By comparison, journeyman shortstop/utility player Alvaro Espinoza led the American League in 1991 posting a total of 21 while handling the shortstop duties for the Yankees.
Another comparison can be seen by stacking the FR numbers of a few shortstops in the major leagues during Ripken’s career against his in a year-by-year performance analysis (see Table 5).
Table 5: Year-of-Career Fielding Runs Analysis
Note that we did not include the final years of Ripken’s career when he primarily played 3rd base. By analyzing these numbers, one can easily see that as a shortstop, a key defensive position, Ripken is at best inconsistent. No one of his era has as consistently the wild swings in numbers. As shortstop is a difficult position, oscillation in the figures is to be expected. Ozzie Smith, arguably one of the greatest defensive shortstops in the history of the game also has this pattern, though not nearly as often as Ripken; nor do his statistical ripples have the amplitude of Ripken’s (e.g., from -29, up to 18 and then back -13 in three consecutive seasons).
Even a statistically average player, such as Garry Templeton rates higher than Ripken. Templeton grades out to exactly zero, the given statistical average for calculating the data in this category; Ripken is rated at -3. Also, Templeton does not have the inconsistency problem. When his numbers were good, they tended to stay that way and vice versa. The “Ripper’s” figures flip-flop around the zero mark 8 times.
By definition, one cannot be considered a great ball player if is he below the averages set by his contemporaries.
Legends are born of factual misrepresentations passed from one mouths to the next, sprouting new distortions as they travel. As I stated earlier, the process leads to these misrepresentations becoming myths. They mature into legends as soon as people start to forget the truths at the root of the story.
Is Cal Ripken, Jr, a legend? He certainly is because most people have forgotten that he was not a great ball player.
For the third time now, this is not about “The Streak.” Unfortunately, you can’t mention the “Ripper” without the word “streak” filtering out on the same exhalation. It is even more difficult in this case to separate the two as the “streak” is the major reason Ripken will be considered for the hall of fame.
As a matter of fact, there is nothing special about a guy who shows up for a 5-hour workday for 162 days per year and gets a 4 or 5 month paid vacation at the end of it. Yet, people will fawn over this accomplishment despite the fact that he didn’t do anything special during that time. We’ve already stacked his numbers against that of Lou Gehrig and seen that they are hardly worth comparing.
This is worth noting because Gehrig’s greatness is completely at the heart of why anybody cares about the streak. Since Gehrig was a great player, it is assumed by many that it would take a great player to break his consecutive-games-played record. In short, it is because of Gehrig that anybody cares about “The Streak.” If the record had been held by Doc Cramer, would the casual baseball fan have cared about it? No, because none of them ever heard of him. Hence, one could say that Gehrig’s career was so great that he put two players in Cooperstown; himself and the “Ripper.”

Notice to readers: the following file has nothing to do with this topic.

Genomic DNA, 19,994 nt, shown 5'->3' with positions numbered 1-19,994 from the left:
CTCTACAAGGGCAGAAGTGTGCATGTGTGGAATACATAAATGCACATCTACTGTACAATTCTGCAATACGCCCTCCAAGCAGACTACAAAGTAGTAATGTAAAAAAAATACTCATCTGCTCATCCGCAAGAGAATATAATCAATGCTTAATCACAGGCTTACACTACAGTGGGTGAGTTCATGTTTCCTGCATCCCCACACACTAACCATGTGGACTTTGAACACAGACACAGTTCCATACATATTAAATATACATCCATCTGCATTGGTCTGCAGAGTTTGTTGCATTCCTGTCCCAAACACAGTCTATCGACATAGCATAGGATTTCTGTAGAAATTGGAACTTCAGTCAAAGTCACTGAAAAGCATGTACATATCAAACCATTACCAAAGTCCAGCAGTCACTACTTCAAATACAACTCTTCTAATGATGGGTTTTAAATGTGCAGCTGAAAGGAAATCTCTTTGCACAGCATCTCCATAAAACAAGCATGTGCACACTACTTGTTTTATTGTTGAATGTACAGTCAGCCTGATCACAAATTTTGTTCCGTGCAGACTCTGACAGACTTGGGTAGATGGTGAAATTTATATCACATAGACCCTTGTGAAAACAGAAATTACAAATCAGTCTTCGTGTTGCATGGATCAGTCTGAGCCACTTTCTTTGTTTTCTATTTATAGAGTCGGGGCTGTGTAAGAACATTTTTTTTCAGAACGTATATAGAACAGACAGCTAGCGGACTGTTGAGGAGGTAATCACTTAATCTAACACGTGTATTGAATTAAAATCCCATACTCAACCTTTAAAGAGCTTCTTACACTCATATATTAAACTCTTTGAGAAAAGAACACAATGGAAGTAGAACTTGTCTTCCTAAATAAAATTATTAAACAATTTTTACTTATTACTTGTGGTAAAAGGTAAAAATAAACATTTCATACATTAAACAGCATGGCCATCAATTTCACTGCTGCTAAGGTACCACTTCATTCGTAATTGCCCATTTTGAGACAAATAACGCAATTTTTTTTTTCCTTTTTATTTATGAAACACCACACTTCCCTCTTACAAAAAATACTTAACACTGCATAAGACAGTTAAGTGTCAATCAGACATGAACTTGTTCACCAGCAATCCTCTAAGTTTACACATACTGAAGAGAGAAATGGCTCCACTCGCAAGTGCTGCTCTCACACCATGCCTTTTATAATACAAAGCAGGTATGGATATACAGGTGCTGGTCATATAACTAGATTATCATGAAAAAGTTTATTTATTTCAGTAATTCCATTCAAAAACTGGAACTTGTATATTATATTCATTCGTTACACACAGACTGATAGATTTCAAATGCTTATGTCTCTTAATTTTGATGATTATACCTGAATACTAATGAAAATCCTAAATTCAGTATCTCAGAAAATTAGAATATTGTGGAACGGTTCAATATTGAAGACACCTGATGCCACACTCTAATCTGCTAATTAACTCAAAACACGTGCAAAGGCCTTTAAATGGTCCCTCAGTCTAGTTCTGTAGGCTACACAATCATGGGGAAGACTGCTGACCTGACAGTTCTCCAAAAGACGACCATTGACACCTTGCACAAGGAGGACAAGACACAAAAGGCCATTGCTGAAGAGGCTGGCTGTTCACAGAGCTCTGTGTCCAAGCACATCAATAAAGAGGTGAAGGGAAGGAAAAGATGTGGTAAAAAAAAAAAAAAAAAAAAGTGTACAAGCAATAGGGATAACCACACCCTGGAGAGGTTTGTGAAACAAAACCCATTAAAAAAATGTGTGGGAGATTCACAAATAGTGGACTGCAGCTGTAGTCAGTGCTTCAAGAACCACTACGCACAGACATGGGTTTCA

The thing is Ripken didn’t need this sort of coattail on which to ride…he’s one of eight players with 400 home runs and 3,000 hits. I’m certainly not saying Ripken doesn’t belong in the Hall of Fame, but his career batting average (.276), and his seasonal averages of 23 home runs and 93 RBI are not as good as those of Ron Santo, who has yet to make Cooperstown. (For those of you that believe Santo should be in the hall-of-fame, remember that unlike Ripken, Santo could field.)
A better way to weigh hall-of-fame credentials is to compare a player with a player like him who is in the hall of fame. Here, we can stack Ripken against Ernie Banks (another power-hitting shortstop.)
Table 6: Ripken vs. Banks through the same number of seasons in their careers (16)
This is one case where the number don’t truly bear the whole story. Ernie Banks played the majority of his career in an era where batting titles were being won with .301 averages and pitchers were posting ERA’s under 2.00. Therefore, it is necessary to compare their performances against the league average during their careers (see Table 7).
Even without that comparison, it is easy to see that Ripken comes out far below Banks in both home runs and fielding runs. Yet, when viewed in terms of percentage points over league average (PPOLA), the difference becomes even more dramatic.
Table 7: Banks vs. Ripken in Percentage Points over League Average
Banks played in an era with far superior pitching than did Ripken, yet Banks numbers in PPOLA are with the exception of RBI’s are far superior than Ripken’s. Particularly impressive are the strikeout numbers. In an era of weaker pitching, Ripken whiffs 10.8% more often than the league’s average hitter, whereas Banks chalks up the K nearly half of the statisitcal mean.
In this examination, it has been demonstrated statistically that Ripken was not a “great” ball player. It also has been shown that Ripken, despite being an above average run producer, proved to be far more of a liability with his glove. That fact, given that he was a shortstop the majority of his career, sharply overrides any great offensive production as shortstop is primarily a defensive position. In short, Ripken’s bad glove cost more games for his team than his bat won.
In and of itself, that fact alone excludes Ripken from the “Hall of Great.”
Appendix A: Explanation of Fielding Runs
In 1954, Branch Rickey and Allan Roth devised a system for determining “effieciency” for run prevention. Given a statistical average of zero, this is a computation of innings played at each position, plate appearances for all players on the opposing teams, then rating a player based on his total chances per inning. The formula for calculating fielding runs is as follows:
- FR= .20 (PO + 2A -E + DP) league average at position
- PO league total – K league total
- Where PO = put outs, A = assists, E = errors, DP = double plays, and K = strikeouts